Give or take an appendage, we’ve about covered it all.

But on the other side, these Olympics have included an unprecedented convergence of greatness. The Games hadn’t seen this many all-time Olympic greats intersect with this many burgeoning superstars, and nearly all of them have delivered historic performances.

There’s Michael Phelps, the greatest male swimmer. And there’s Katie Ledecky, who might be considered the greatest female swimmer one day. There’s Simone Biles, revolutionizing women’s gymnastics. And there’s Kohei Uchimura, the all-time alpha male gymnast.

There’s Allyson Felix, surpassing Jackie Joyner-Kersee as the most successful U.S. track athlete in Olympic history. And there’s Kerri Walsh Jennings, at 38, adding a bronze to her three gold medals, inspiring Brazil’s Talita Antunes da Rocha to say, “When you talk about beach volleyball, you talk about Kerri Walsh.”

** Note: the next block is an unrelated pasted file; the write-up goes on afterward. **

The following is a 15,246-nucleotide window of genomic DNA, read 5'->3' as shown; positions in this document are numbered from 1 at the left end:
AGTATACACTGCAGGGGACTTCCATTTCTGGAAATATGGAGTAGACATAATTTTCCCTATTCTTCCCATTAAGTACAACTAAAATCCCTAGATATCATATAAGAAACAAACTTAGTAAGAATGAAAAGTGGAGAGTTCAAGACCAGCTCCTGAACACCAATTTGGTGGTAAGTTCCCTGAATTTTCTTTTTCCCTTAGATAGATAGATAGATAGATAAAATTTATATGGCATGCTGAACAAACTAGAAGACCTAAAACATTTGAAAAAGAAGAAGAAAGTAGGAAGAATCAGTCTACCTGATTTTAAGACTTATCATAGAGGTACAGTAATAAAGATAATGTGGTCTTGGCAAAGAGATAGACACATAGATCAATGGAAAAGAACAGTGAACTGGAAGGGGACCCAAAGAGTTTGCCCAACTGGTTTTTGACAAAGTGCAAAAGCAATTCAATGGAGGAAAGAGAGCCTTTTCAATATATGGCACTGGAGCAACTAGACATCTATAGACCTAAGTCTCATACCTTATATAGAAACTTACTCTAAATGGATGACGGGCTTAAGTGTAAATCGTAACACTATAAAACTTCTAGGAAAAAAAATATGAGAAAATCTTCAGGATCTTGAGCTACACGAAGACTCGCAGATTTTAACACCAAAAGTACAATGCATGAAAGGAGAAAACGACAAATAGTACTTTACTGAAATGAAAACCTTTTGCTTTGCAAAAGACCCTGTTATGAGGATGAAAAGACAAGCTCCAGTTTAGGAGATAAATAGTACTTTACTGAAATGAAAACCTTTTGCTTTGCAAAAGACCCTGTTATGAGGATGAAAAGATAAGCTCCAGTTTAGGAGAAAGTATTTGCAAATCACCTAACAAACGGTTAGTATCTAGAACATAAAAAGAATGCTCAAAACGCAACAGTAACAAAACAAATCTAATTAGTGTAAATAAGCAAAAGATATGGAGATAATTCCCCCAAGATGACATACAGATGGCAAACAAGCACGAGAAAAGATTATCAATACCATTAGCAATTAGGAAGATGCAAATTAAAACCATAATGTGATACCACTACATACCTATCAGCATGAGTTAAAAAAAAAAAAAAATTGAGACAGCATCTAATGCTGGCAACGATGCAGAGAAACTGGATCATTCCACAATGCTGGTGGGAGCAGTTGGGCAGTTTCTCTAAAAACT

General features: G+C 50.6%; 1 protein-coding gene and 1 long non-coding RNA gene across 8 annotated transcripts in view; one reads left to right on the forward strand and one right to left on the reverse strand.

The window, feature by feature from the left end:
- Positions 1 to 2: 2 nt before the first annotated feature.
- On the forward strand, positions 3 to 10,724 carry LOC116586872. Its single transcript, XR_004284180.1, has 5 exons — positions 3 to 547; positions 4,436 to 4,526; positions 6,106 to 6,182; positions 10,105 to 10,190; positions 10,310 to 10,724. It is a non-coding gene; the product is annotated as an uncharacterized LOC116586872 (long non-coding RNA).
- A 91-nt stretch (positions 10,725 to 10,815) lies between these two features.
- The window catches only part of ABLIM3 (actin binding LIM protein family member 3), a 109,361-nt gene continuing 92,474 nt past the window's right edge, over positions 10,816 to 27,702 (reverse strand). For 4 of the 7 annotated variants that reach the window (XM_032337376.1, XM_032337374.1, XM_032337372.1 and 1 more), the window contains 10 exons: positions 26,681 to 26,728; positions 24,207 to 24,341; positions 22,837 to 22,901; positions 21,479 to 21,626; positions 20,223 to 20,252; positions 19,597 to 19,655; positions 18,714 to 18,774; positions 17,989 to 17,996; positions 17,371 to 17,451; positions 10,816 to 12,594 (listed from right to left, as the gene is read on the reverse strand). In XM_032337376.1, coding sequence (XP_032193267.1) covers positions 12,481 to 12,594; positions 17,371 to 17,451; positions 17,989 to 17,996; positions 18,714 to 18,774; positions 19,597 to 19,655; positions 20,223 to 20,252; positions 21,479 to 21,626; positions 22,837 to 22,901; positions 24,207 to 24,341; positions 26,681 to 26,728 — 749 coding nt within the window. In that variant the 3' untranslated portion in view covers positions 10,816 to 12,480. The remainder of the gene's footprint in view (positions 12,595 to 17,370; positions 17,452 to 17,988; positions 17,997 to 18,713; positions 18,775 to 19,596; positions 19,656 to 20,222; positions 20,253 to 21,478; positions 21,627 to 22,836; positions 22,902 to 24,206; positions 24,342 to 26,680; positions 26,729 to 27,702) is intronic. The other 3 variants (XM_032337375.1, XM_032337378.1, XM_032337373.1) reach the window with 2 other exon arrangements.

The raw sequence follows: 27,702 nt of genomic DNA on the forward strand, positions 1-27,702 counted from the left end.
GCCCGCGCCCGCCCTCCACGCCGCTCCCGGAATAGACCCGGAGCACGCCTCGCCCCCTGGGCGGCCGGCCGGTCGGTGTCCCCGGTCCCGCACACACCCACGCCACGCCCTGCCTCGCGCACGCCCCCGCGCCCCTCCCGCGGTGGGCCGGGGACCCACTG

Usain Bolt of Jamaica celebrates after winning gold in the men’s 200-meter race Thursday. (Patrick Smith/Getty Images)

There’s the U.S. women’s eight, unbeaten in 10 years, winning a third straight gold medal. And there’s the U.S. women’s basketball team, showcasing a true Dream Team. There’s British distance legend Mo Farah. And there’s Ashton Eaton, the first back-to-back decathlon gold medalist since Daley Thompson.

And, of course, there’s Bolt, the sprinter who has never known defeat in three Olympics, an entertaining combination of joy and wonder.

This is just a list of the headliners who have been dominant. In terms of performance, this has been a compelling and unforgettable Olympics. It’s always tricky to do a ranking of the best Games because everyone’s criteria are different. Certainly, any comprehensive evaluation must include aesthetics, host preparedness and visitor experience, and so Rio was doomed from the beginning there. But when it comes to hosting greatness, it just might be peerless.

There have been Olympics in which the accomplishments have carried greater social significance, such as the 1936 Berlin Games. But if you’re just measuring the volume of dominant, all-time achievement, Rio has probably overtaken the 1960 Rome Games, which were graced by Cassius Clay, Wilma Rudolph, Rafer Johnson, Otis Davis, Herb Elliot, barefoot marathon gold medalist Abebe Bikila and the best amateur U.S. men’s basketball team ever, featuring Jerry West, Oscar Robertson and Jerry Lucas.